President Donald Trump was the first presidential nominee since 1976 to not release his full tax returns — and New Jersey is working to make sure it doesn't happen again.
New Jersey's state legislature passed legislation on Thursday in response to Trump's withheld tax returns. The bill, which is now up to Gov. Chris Christie to approve, would require all candidates for president and vice president to release tax returns "for at least the five most recent taxable years" in order to appear on the state ballot.
The bill also prohibits New Jersey electors from voting for candidates that have not released their tax returns.
"This is an issue of national security as well as transparency," Assemblyman John McKeon, one of the bill's main sponsors, told NJ.com.
Though several Democrat-controlled states have proposed similar legislation, New Jersey became the first to officially pass such a measure. The state legislature, which is controlled by Democrats in both chambers, passed the legislation by a vote of 48-26 in the state Assembly and 24-11 in the state Senate, with most congresspeople voting along party lines.
Whether or not the bill will actually go into effect remains to be seen. Christie, an ally of Trump, is widely expected to veto the bill.
Should Christie strike the measure down, the state legislature could override the veto with a two-thirds vote in both houses, which would require 27 Senate votes and 54 Assembly votes. If that fails, state legislators could also re-introduce the measure in January after Christie's gubernatorial term ends.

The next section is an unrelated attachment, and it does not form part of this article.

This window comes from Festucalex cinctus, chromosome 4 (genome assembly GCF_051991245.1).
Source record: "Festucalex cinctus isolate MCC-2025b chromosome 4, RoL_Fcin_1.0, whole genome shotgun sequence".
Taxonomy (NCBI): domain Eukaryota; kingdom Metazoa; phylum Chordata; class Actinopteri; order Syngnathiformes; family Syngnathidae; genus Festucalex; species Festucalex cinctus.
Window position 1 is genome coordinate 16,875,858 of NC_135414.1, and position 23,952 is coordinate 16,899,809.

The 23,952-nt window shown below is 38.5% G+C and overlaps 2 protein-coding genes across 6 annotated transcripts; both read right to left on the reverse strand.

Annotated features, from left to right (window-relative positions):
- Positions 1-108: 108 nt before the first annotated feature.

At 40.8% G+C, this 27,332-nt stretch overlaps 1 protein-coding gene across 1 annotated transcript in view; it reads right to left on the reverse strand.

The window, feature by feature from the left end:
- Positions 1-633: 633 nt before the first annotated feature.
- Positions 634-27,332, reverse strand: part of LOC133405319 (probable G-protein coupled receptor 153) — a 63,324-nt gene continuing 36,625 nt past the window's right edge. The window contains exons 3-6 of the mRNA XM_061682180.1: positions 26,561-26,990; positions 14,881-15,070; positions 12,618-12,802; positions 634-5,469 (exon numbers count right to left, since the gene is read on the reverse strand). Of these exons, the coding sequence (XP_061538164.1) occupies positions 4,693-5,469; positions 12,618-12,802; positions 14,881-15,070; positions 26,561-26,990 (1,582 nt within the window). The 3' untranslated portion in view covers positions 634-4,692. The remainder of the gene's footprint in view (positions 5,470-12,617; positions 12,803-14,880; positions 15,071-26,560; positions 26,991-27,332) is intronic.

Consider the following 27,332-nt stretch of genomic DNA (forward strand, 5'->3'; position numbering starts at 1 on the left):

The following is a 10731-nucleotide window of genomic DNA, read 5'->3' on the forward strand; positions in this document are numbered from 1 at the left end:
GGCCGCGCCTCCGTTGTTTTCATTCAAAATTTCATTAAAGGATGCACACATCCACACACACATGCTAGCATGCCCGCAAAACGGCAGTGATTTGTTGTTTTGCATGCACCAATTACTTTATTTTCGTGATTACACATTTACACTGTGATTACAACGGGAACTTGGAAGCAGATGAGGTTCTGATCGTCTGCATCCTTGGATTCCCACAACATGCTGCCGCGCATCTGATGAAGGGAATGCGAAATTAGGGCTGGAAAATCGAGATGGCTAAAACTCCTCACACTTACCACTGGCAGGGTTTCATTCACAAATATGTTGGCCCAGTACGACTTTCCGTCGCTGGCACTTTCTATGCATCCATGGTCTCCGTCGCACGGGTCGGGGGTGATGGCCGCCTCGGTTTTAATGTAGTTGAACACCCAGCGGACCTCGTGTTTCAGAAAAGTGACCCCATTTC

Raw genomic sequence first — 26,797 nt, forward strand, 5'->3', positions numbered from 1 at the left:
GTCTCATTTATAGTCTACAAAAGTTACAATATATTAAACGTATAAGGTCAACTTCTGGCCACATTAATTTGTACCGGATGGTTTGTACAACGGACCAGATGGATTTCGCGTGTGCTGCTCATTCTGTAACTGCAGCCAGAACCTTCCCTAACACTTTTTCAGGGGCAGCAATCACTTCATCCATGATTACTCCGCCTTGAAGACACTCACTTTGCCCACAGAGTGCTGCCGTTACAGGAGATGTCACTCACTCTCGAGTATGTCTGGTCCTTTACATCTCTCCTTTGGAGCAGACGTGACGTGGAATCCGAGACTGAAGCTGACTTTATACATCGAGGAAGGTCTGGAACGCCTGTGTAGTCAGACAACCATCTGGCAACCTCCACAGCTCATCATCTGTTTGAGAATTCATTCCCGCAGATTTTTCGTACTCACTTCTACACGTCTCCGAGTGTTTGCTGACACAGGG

At the moment, state Republicans don't seem likely to give Democrats the extra votes they need for an override.
"If transparency and income taxes were the issue, the majority would have passed a bill in the past decade-and-a-half requiring all of us to show our income," Assembly Minority Leader Jon Bramnick said. "This bill has political overtones and is clearly one we on this side of the aisle do not support."
Detractors are also raising questions over the bill's constitutionality, suggesting that states don't have the right to add additional stipulations dictating who can run for president.
"We all know the majority party wants to redo 2016. It's not going to happen. The vote is over," Republican Assemblyman Jay Webber said, as reported by NorthJersey.com. "This body and the New Jersey State Senate and the governor of the state of New Jersey has no authority to add additional requirements to who can run for president of the United States."
Legal experts are currently divided on the measure's constitutionality; NJ.com notes that some, including David Chen of Rutgers University's law school, say the bill is unconstitutional, while Laurence Tribe, a constitutional law scholar at Harvard University, predicted a similar measure in New York would withstand constitutional scrutiny in an interview with the New York Times.
Should the bill pass and become law, it would take effect in 2020 — just in time for Trump's potential re-election.